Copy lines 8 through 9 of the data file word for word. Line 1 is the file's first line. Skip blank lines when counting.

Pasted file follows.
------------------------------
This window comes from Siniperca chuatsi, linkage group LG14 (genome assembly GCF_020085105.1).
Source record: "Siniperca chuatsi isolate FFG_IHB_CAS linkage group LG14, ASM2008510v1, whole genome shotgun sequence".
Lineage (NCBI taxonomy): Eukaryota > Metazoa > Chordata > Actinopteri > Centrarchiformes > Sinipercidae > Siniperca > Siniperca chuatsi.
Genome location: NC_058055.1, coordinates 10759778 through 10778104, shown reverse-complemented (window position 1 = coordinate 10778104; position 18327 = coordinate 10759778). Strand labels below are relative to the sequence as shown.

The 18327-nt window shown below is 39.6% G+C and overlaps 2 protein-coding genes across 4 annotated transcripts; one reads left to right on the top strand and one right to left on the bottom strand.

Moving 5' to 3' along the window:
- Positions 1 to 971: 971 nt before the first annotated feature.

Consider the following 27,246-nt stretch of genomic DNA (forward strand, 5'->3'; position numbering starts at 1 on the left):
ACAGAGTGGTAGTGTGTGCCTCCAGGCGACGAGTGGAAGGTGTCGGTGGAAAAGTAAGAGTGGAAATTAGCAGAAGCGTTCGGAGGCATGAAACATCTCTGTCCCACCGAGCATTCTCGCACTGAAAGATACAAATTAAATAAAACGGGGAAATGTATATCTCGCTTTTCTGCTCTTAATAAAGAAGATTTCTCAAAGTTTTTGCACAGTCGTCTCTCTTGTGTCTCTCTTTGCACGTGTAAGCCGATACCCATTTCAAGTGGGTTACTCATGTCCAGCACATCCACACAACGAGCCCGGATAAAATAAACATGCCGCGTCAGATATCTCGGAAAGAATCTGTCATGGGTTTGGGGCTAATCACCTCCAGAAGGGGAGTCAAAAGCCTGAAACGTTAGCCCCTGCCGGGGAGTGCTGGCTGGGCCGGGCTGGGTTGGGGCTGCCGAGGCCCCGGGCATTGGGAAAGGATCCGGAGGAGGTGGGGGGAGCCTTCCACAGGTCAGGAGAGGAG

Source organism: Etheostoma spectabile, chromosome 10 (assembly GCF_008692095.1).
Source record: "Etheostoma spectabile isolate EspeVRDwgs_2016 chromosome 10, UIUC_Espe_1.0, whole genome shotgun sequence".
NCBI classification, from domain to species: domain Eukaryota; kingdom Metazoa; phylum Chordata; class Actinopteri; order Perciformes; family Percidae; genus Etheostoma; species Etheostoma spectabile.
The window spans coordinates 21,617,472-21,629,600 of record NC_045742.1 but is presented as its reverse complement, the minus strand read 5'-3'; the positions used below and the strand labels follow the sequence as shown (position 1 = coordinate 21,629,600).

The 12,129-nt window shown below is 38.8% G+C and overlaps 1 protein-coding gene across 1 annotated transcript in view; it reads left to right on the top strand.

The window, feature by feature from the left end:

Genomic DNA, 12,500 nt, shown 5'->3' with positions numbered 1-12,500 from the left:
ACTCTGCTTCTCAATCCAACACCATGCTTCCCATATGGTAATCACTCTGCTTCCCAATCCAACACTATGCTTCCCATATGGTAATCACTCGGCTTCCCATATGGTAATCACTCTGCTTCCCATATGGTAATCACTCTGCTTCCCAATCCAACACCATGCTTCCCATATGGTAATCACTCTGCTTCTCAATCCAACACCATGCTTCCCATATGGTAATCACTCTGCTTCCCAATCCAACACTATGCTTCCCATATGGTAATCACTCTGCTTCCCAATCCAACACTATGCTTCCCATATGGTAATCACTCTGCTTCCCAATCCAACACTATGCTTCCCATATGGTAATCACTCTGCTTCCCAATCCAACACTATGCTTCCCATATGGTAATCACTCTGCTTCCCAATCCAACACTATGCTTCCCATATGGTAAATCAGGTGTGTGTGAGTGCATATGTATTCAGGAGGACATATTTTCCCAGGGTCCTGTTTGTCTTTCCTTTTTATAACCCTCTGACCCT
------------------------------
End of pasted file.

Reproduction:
Consider the following 27,246-nt stretch of genomic DNA (forward strand, 5'->3'; position numbering starts at 1 on the left):
ACAGAGTGGTAGTGTGTGCCTCCAGGCGACGAGTGGAAGGTGTCGGTGGAAAAGTAAGAGTGGAAATTAGCAGAAGCGTTCGGAGGCATGAAACATCTCTGTCCCACCGAGCATTCTCGCACTGAAAGATACAAATTAAATAAAACGGGGAAATGTATATCTCGCTTTTCTGCTCTTAATAAAGAAGATTTCTCAAAGTTTTTGCACAGTCGTCTCTCTTGTGTCTCTCTTTGCACGTGTAAGCCGATACCCATTTCAAGTGGGTTACTCATGTCCAGCACATCCACACAACGAGCCCGGATAAAATAAACATGCCGCGTCAGATATCTCGGAAAGAATCTGTCATGGGTTTGGGGCTAATCACCTCCAGAAGGGGAGTCAAAAGCCTGAAACGTTAGCCCCTGCCGGGGAGTGCTGGCTGGGCCGGGCTGGGTTGGGGCTGCCGAGGCCCCGGGCATTGGGAAAGGATCCGGAGGAGGTGGGGGGAGCCTTCCACAGGTCAGGAGAGGAG